Let's face it: it's not an easy time to enter the legal profession. Recent law school grads have faced unprecedented amounts of unemployment in the field—in some states, like California, as few as one third of law school grads have jobs a year after graduation. If you've decided to hang a shingle in response to the sluggish economy, you already know you're facing an uphill battle. This guide will help you put together a marketing plan that will get you a head start in the law firm game. Plenty of attorneys can be successful at marketing their own firm—if they keep these simple rules in mind, they'll be well ahead of their competition.
#1: Know The Laws About Advertising In Your State
It's critical when you're getting started with a marketing plan to understand how the laws regarding legal marketing and advertising in your state will affect what you can and can't do. You don't want to face a reprimand from the bar association because you've violated the law. Most state bar associations publish guidelines about what kinds of advertising attorneys are allowed to use, and what kinds of statements can appear in those advertisements.
Because state laws can vary significantly, you may face additional issues if your practice straddles a state line and you're licensed to practice in multiple states. If you're ever in doubt about an advertising issue, most bar associations offer free guidance to attorneys who have questions. It's better to ask your bar association than to make a costly mistake that damages your bottom line and your professional reputation.
#2: Understand Your Location And How It Affects Marketing
Not all locations are the same when it comes to law firm marketing strategies. In order to be a successful new attorney, you'll need to give some thought to how the unique features of your location will affect how you should market your practice. For example, if you live in an economically depressed area and your law firm is in a low income neighborhood, you may want to base your marketing materials on price points. In places where there are a lot of technologically inclined young people, online marketing is more important than in areas where the population is largely aging with low levels of computer literacy.
#3: Don't Be Afraid To Go Offline
If you're only working on online marketing, you're losing half the battle already. Don't hinder yourself by staying too much in the virtual world. It's critical to get into your community and actually interact with the people in it. When you start to market in the offline world, whether by talking to people at seminars and in community groups, or by sponsoring local events or teams, you're making the kinds of connections that can lead to trusted referrals.
#4: Watch Court Cases and Successful Attorneys
One of the best things that you can do for your career as a new lawyer is to watch masters at work. If your practice ever involves courtroom work—and if you're hanging your shingle, it should, at least some of the time—you need to understand how to interact with your local judges and who the best attorneys are in your area. This kind of reconnaissance can ensure that you have the best possible chance of winning cases for your clients right off the bat.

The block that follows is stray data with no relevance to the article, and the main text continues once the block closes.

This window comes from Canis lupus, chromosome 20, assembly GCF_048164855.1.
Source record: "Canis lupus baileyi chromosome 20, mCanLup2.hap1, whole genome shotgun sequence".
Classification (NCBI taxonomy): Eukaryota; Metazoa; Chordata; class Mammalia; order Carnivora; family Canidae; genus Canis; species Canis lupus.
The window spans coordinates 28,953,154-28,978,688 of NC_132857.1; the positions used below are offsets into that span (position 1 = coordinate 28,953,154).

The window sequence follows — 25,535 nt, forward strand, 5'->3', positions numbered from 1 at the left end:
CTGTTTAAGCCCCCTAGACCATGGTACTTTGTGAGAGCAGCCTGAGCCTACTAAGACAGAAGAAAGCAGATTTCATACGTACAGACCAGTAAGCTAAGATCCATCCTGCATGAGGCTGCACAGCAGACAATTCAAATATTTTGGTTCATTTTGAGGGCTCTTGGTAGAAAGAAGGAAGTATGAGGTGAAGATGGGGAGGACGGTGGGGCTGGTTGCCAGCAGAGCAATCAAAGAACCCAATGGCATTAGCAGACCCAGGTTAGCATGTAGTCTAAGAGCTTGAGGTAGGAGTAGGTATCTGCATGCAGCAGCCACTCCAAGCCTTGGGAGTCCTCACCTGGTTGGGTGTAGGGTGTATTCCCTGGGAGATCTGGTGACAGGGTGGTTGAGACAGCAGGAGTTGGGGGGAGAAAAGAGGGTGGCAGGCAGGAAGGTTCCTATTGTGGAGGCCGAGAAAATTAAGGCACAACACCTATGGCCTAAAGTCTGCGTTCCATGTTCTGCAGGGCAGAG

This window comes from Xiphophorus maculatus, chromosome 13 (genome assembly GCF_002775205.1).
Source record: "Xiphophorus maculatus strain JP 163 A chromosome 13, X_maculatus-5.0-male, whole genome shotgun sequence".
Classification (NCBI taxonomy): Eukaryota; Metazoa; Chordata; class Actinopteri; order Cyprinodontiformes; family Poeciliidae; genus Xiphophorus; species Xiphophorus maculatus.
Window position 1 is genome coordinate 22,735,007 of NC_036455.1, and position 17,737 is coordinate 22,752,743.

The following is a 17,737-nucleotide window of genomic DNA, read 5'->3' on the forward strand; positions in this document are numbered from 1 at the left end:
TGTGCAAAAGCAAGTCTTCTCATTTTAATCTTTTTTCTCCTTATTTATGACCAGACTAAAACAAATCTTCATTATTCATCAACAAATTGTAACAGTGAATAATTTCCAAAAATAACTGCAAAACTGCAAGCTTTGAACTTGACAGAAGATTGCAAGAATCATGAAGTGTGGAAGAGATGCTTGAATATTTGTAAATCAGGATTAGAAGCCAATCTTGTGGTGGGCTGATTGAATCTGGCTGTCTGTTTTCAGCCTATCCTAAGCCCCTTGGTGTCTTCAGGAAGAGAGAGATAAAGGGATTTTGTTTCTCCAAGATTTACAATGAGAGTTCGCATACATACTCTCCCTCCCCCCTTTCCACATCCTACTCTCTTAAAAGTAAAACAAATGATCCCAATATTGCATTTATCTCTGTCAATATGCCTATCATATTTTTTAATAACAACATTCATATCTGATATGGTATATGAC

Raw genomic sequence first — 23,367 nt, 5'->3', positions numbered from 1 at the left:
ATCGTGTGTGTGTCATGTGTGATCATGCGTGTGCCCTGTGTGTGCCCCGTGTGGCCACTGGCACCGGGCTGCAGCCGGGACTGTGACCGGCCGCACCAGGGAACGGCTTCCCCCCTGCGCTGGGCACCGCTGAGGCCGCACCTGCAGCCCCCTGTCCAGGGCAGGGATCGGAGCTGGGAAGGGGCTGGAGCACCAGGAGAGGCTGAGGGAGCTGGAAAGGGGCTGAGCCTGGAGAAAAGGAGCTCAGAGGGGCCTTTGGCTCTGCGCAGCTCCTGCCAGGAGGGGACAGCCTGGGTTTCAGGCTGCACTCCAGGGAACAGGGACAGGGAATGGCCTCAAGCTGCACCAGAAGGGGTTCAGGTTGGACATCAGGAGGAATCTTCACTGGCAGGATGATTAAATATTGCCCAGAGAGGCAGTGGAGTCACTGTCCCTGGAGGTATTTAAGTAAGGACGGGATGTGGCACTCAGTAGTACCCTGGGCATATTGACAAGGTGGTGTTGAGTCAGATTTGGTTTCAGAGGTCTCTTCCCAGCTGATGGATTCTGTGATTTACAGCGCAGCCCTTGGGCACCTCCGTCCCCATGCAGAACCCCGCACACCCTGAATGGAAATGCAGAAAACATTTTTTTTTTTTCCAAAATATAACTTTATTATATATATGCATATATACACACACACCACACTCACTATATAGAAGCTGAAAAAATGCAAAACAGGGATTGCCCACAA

There's no substitute for real courtroom experience, but watching trials is really the second best thing. By watching, you can see what to do and what not to do in a way that will stick with you. You may even be able to make connections with people in the legal industry who can advance your career.
#5: Take On Pro Bono Work
If you're not finding a lot of paying clients and you can afford to keep the lights on a while longer, try taking some work for free. This can make it so that you have the kinds of client testimonials and experience that paying clients will take into account when choosing who to hire. Make sure that you're not taking on so much pro bono work that you don't have time for paying clients if they happen to come along. At the same time, don't be too proud to work for free—often, a client who has no money may still be able to give a referral to your firm to people who can pay.
#6: Don't Bite Off More Than You Can Chew
Whether you're being paid for your work or not, you should never take a case that you don't actually know how to handle. Learning on the job is one thing, but making mistakes in the law can be incredibly serious for clients and attorneys alike. Make sure that you have a good grasp on the law surrounding your client's case before deciding to take them on. If you don't, you could find yourself overwhelmed and unable to continue representing your client.
#7: Find A Good Partner
While being a lone wolf may sound appealing, many attorneys find that they have more success starting out with one or more partners. Having partners can mean an ability to specialize in a wider range of cases without sacrificing understanding of the law. Make sure that if you find a partner, you clearly discuss your expectations for the partnership ahead of time—a bad partner can be significantly worse than none at all.
#8: Make Customer Service Your Top Priority
Even following every piece of marketing advice won't get you the kind of response that you want—unless you also follow good business practices. Customer service is critical to keeping clients and finding new ones. Make sure that you're putting your all into customer service on a daily basis. Often, the little things, like making yourself available at more hours than your competition, can set you apart in a way that will help you get more clients in the future.